Lawrence Neil is the only art historian you need.
“Slide” dropped in February, a marquee collab between Calvin Harris, Frank Ocean, Quavo, and Offset—four artists firmly in pop culture’s limelight. The next day, Frank made his first ever annotation on Genius, the wiki that allows users and artists to decipher or explain the meaning behind their lyrics. In reference to his intro and outro verse “I might / Empty my bank account / And buy that ‘Boy With A Pipe,’” Ocean annotated, “A Picasso painting that sold for so much money.”
This referenced Picasso (titled Garçon à la Pipe in its original French) made a splash in 2004 when it sold at a Sotheby’s auction for $104 million to an unknown buyer, breaking the record for highest sale price for a painting.
We know Frank has a contentious relationship with fine art (Boy, you missed your moment / perusing the MOMA), but it’s certainly not one of ignorance, so boy, is there a lot to unpack in this.
Rumors suggest that the current owner of ‘Boy With A Pipe’ is probably the patriarch of the Barilla pasta fortune, Guido Barilla. In 2013, Guido made anti-gay comments to much backlash and the threat of boycott before switching up his rhetoric and the company receiving passing marks from LGBTQ advocacy groups. Sound familiar to a certain trio of cultured Atlantans?
In that Sotheby’s auction, Barilla bought the painting from the estate of John Hay Whitney, who first purchased the painting in 1950 from Picasso himself. Whitney, not to be outdone in his potential Ocean connections, was the former director of the aforementioned MOMA following a stint as ambassador to the UK, where Ocean spent his last few years as an under-the-radar expat.
(Want to go down a fun and terrifying Wikipedia rabbit hole? Check out the Whitney Family, who have filled the top ranks of the Illuminati by runningevery powerful American institution literally for centuries. Catch you in a week.)
Of course, these types of deeply rooted references are likely coincidental—Frank just picked the most expensive painting to flaunt his crazy wealth, right? Wrong. While ‘Boy With A Pipe’ carried the most expensive selling price at the time of its auction, the record’s been broken since — fifteen times actually. Frank chose this painting for a reason.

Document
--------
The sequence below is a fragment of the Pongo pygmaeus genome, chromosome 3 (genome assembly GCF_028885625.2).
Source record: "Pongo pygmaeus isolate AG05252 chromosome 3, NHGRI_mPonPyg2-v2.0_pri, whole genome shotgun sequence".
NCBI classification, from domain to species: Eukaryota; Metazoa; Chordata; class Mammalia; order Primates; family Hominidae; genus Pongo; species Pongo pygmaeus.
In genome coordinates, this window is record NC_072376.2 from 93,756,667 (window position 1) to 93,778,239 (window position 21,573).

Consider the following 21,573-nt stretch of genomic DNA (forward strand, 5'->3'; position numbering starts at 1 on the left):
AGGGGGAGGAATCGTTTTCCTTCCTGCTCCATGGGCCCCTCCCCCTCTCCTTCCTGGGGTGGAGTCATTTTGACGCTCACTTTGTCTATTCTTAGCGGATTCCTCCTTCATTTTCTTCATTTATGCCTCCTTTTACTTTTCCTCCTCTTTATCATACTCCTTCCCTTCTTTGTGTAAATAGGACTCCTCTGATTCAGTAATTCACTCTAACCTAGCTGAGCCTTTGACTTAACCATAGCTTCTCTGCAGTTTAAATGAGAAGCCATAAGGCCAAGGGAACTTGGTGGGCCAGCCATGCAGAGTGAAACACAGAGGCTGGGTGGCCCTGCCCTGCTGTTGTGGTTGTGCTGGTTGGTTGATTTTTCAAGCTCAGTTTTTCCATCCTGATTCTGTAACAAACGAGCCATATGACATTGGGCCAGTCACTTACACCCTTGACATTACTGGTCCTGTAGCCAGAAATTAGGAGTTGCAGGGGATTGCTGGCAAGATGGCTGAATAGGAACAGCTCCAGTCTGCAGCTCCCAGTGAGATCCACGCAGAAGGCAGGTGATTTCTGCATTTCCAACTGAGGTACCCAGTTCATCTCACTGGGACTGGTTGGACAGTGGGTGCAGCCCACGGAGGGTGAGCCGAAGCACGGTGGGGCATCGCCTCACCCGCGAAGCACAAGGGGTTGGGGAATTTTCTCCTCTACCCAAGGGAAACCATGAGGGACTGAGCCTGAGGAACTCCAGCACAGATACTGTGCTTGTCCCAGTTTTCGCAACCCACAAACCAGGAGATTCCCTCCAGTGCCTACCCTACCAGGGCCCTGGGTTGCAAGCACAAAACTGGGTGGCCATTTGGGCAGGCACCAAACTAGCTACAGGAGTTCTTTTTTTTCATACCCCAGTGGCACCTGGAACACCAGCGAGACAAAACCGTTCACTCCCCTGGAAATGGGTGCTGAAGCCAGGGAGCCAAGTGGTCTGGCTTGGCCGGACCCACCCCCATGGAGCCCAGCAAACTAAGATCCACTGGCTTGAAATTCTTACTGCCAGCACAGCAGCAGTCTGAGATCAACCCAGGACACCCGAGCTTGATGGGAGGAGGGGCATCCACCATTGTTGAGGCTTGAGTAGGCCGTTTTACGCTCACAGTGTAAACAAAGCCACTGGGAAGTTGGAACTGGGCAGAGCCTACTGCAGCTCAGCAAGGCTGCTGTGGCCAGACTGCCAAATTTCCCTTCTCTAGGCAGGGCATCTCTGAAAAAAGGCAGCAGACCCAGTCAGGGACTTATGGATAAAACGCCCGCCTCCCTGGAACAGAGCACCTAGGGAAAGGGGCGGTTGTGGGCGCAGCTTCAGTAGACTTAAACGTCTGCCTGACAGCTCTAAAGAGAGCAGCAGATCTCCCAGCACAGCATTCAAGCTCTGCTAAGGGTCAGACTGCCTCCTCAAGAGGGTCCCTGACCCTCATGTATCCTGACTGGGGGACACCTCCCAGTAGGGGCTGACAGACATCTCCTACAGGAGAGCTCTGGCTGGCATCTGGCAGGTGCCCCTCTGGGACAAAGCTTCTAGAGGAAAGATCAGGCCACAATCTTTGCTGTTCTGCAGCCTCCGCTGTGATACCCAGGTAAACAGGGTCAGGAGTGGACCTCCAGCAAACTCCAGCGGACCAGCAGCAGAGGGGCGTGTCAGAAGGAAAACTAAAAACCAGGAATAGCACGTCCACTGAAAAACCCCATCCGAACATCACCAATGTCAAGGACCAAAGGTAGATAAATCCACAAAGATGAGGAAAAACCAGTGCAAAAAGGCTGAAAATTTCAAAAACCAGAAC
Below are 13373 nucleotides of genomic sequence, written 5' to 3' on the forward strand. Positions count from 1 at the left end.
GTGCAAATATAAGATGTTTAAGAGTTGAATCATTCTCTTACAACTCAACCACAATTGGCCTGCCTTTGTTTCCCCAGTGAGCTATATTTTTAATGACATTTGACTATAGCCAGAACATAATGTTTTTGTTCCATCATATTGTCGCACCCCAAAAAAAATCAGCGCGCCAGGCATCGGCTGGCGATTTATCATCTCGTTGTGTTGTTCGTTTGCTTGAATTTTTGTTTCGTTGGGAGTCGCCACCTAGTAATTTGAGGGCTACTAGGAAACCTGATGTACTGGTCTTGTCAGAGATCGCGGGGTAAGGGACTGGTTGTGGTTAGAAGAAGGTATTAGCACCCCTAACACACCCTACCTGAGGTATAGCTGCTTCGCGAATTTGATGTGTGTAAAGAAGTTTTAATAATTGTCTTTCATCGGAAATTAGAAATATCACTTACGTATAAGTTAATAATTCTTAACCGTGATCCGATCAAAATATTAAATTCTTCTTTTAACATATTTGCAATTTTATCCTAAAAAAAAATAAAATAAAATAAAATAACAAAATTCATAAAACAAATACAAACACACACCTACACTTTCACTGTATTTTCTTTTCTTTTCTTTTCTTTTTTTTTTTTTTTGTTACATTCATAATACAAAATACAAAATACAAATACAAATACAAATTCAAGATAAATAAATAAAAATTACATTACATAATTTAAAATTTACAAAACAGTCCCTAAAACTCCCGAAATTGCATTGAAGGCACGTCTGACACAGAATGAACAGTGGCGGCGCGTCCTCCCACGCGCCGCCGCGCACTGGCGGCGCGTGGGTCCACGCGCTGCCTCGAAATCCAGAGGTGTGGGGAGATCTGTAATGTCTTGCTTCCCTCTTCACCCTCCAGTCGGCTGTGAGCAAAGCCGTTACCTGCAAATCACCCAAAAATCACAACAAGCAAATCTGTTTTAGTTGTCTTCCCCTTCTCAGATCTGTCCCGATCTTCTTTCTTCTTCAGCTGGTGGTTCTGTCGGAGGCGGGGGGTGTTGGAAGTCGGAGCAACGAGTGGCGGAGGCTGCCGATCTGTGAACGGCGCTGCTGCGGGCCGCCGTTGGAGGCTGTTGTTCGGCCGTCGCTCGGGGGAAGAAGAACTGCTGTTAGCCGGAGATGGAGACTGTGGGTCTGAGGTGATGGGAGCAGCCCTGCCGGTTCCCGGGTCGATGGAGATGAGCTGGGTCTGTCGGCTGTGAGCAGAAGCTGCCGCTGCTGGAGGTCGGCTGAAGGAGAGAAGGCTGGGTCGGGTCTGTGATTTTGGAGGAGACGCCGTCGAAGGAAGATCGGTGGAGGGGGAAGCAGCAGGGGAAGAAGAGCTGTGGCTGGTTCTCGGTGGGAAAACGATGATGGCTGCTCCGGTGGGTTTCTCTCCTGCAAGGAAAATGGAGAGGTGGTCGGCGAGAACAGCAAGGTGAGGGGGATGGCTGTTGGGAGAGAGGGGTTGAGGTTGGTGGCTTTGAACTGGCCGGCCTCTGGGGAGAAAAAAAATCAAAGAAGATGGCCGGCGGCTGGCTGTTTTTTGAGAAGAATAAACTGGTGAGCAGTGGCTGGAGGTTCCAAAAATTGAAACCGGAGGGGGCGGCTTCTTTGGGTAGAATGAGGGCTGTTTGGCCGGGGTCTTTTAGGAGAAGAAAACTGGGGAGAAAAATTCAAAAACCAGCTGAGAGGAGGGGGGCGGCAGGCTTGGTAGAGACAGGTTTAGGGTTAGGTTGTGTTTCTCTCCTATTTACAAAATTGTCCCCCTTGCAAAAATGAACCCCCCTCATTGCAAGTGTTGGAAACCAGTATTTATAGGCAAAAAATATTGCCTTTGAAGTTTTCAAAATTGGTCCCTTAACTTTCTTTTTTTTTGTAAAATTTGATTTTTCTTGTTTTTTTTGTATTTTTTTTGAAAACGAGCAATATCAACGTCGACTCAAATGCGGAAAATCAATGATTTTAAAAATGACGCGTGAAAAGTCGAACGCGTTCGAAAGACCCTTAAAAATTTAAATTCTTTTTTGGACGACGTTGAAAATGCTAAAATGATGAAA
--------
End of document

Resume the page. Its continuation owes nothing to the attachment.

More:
In 1905, Picasso was an expat living in Paris, and had just moved to the artist neighborhood of Montmartre. ‘Boy With a Pipe’ has been frequently analyzed for its homosexual overtones, and Picasso’s new digs in the sexually liberal Montmartre don’t contradict the suggestion. While Picasso himself was “determinedly straight,” Artnet critic Blake Gopnik commented that it, “doesn’t seem far-fetched to imagine that his painting of bad-boy ‘P’tit Louis,’ with his legs notably spread, was meant as a kind of tribute” to this new culture rejecting sexual restriction. Picasso was 24 when he painted ‘Boy with a Pipe,’ this “tribute” to sexual liberty. How old was Ocean’s when he dropped Channel Orange, the album that served as his public coming-out and his own tribute to sexual liberty?
Hm. Not to mention that “pipe” is slang for blowjob in French.
Frank also sets up plenty of syntactic ambiguity. “I might empty my bank account and buy that boy with a pipe” can be parsed out to a few different meanings:
Purchasing the ‘Boy With A Pipe.’ The explanation we’ve been deconstructing.
Using the J.R. Smith definition of “pipe.” He may be saying he’s about to spend lots of money to gain the affection of a particularly well-endowed man
Using the french definition of ‘pipe,’ this becomes a man who gives good head
These two clauses might be actually unrelated, a sort of full embrace of a bohemian lifestyle; Ocean liquidating his assets and taking the cash, using his own sexual prowess (JR Smith or French “pipe”) to “buy” (read: capture, captivate, acquire, engage) some unknown but presumably desirable boy.
Or maybe, just maybe, it’s a flex for flex’s sake. Frank is saying he’s so rich, he can buy a Picasso.
But even this suggestion comes drenched in subtext, as a main reason ‘Boy With A Pipe’ came under scrutiny during its ‘04 sale is because Picasso experts said the painting’s purchase price heavily outstrips its artistic significance.
“I’m stunned,” Picasso scholar Pepe Karmel had said at the time, “that a pleasant, minor painting could command a price appropriate to a real masterwork by Picasso. This just shows how much the marketplace is divorced from the true values of art.”
If that’s the case, maybe this is just Frank saying, ‘Yo, I’m so rich I can spend money on an item that operates solely as a signifier of wealth and taste, completely independent of its actual value, which is coincidentally how most contemporary art operates today, as a signifier of an ideal rather than the actual thing, likely even explaining the critical frenzy surrounding my own long-awaited follow-up album.’
How rich is that? Rich as fuck.
We’ll never get the real answer. Ocean’s enigma is not his only appeal, but is certainly fundamental to it, one that leaves a few of us reeling for months from a couple of his words on a pitched-up intro to a Calvin Harris song.
Carry on, Frank, carry on.